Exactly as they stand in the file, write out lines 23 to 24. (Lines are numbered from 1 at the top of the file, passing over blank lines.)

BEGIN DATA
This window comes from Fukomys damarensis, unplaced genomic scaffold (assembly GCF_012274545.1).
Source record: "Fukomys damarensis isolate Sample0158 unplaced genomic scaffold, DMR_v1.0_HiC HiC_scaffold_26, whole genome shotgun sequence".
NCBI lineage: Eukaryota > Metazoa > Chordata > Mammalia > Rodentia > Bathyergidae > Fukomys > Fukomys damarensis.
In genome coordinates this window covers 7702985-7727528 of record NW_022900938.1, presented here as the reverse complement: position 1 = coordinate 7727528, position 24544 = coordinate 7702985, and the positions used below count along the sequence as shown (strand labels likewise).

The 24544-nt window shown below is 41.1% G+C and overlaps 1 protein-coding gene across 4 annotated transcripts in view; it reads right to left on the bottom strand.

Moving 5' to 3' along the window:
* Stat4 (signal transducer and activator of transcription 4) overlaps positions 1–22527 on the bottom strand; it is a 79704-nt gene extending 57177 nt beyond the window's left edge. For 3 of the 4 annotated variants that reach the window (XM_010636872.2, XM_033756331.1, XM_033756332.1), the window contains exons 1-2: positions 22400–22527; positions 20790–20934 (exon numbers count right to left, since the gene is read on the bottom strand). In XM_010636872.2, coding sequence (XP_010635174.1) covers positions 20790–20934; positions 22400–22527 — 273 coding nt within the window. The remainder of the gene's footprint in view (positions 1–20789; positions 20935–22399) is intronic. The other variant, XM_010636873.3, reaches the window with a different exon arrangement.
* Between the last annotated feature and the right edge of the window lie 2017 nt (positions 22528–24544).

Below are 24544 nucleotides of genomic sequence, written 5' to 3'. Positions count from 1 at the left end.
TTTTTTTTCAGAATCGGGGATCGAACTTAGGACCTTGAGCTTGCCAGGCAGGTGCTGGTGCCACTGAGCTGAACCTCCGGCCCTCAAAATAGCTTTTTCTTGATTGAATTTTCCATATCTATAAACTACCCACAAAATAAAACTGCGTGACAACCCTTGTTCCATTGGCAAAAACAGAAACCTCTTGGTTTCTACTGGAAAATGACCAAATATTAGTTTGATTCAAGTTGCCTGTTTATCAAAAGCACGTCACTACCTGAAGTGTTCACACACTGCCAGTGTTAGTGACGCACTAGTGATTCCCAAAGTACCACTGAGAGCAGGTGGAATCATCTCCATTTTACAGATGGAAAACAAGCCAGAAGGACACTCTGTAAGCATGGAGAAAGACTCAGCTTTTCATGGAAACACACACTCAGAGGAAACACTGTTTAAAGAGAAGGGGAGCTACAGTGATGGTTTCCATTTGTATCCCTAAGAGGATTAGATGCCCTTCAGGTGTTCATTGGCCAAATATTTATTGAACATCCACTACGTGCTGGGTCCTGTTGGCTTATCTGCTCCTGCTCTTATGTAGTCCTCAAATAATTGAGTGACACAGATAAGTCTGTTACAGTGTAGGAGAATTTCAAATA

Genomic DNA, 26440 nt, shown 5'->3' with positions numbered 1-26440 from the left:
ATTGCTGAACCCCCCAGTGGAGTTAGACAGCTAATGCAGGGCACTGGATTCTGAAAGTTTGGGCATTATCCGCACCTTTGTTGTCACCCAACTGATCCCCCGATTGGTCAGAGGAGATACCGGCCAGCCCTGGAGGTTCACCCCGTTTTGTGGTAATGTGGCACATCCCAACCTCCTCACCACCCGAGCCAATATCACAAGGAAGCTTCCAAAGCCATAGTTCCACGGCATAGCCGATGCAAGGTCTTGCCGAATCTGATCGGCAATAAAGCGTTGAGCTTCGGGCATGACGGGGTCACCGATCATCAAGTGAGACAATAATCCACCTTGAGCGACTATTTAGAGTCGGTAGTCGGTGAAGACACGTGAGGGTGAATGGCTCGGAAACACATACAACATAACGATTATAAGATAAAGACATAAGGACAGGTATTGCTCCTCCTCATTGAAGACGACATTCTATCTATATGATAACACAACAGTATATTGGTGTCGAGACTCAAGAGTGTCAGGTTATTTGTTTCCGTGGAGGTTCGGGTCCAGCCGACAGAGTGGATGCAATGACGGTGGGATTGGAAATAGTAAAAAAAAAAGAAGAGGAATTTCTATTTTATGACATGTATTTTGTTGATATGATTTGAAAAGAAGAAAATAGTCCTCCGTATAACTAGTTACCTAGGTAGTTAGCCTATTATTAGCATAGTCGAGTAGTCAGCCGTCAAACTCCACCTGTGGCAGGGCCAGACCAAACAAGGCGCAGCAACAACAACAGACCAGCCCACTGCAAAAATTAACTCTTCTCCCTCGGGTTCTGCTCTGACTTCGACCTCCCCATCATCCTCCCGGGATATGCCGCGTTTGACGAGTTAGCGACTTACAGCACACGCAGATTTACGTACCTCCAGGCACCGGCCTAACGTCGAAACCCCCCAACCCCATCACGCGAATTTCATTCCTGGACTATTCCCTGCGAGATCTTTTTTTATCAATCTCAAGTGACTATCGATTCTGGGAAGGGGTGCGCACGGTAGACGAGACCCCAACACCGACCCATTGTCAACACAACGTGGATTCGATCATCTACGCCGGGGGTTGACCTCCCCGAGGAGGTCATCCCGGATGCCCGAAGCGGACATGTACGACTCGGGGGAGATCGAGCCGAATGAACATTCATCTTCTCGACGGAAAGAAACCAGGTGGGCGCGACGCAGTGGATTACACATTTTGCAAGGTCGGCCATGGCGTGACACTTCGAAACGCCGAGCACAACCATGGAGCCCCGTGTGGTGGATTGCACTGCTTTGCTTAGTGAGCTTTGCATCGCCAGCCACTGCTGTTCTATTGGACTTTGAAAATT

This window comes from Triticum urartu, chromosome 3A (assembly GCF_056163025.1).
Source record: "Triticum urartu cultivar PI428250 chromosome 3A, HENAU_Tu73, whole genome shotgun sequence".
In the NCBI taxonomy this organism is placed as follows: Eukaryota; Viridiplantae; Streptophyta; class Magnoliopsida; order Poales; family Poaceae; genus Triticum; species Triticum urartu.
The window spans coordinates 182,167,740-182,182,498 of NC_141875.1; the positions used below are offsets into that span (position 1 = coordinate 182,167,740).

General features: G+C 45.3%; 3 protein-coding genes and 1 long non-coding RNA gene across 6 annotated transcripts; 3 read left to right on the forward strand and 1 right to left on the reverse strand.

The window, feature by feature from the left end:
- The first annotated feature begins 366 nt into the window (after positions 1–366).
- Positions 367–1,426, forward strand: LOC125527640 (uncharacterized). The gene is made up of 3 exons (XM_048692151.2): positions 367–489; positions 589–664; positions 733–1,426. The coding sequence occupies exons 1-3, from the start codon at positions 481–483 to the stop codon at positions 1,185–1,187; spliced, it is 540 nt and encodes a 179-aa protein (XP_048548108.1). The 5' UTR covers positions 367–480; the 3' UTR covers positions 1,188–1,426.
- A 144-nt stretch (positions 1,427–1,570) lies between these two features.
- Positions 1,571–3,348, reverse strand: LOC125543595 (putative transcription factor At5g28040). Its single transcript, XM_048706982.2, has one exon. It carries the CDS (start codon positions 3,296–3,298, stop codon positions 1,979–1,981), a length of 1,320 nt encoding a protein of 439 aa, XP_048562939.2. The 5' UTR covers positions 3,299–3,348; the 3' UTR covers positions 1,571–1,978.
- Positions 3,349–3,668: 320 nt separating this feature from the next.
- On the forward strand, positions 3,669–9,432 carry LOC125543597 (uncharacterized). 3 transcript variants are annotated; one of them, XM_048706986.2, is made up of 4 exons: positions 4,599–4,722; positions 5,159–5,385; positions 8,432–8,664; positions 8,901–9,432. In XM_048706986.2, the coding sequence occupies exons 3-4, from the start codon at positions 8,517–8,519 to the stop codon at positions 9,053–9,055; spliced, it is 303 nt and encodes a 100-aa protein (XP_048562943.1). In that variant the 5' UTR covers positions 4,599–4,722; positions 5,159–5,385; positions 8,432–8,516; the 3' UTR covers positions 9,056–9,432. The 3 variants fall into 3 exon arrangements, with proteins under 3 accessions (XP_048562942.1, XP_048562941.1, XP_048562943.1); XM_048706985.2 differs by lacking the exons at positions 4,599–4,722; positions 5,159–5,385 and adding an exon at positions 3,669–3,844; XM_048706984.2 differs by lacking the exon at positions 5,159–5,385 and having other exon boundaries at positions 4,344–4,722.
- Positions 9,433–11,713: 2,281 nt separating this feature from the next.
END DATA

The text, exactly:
- Positions 3,349–3,668: 320 nt separating this feature from the next.
- On the forward strand, positions 3,669–9,432 carry LOC125543597 (uncharacterized). 3 transcript variants are annotated; one of them, XM_048706986.2, is made up of 4 exons: positions 4,599–4,722; positions 5,159–5,385; positions 8,432–8,664; positions 8,901–9,432. In XM_048706986.2, the coding sequence occupies exons 3-4, from the start codon at positions 8,517–8,519 to the stop codon at positions 9,053–9,055; spliced, it is 303 nt and encodes a 100-aa protein (XP_048562943.1). In that variant the 5' UTR covers positions 4,599–4,722; positions 5,159–5,385; positions 8,432–8,516; the 3' UTR covers positions 9,056–9,432. The 3 variants fall into 3 exon arrangements, with proteins under 3 accessions (XP_048562942.1, XP_048562941.1, XP_048562943.1); XM_048706985.2 differs by lacking the exons at positions 4,599–4,722; positions 5,159–5,385 and adding an exon at positions 3,669–3,844; XM_048706984.2 differs by lacking the exon at positions 5,159–5,385 and having other exon boundaries at positions 4,344–4,722.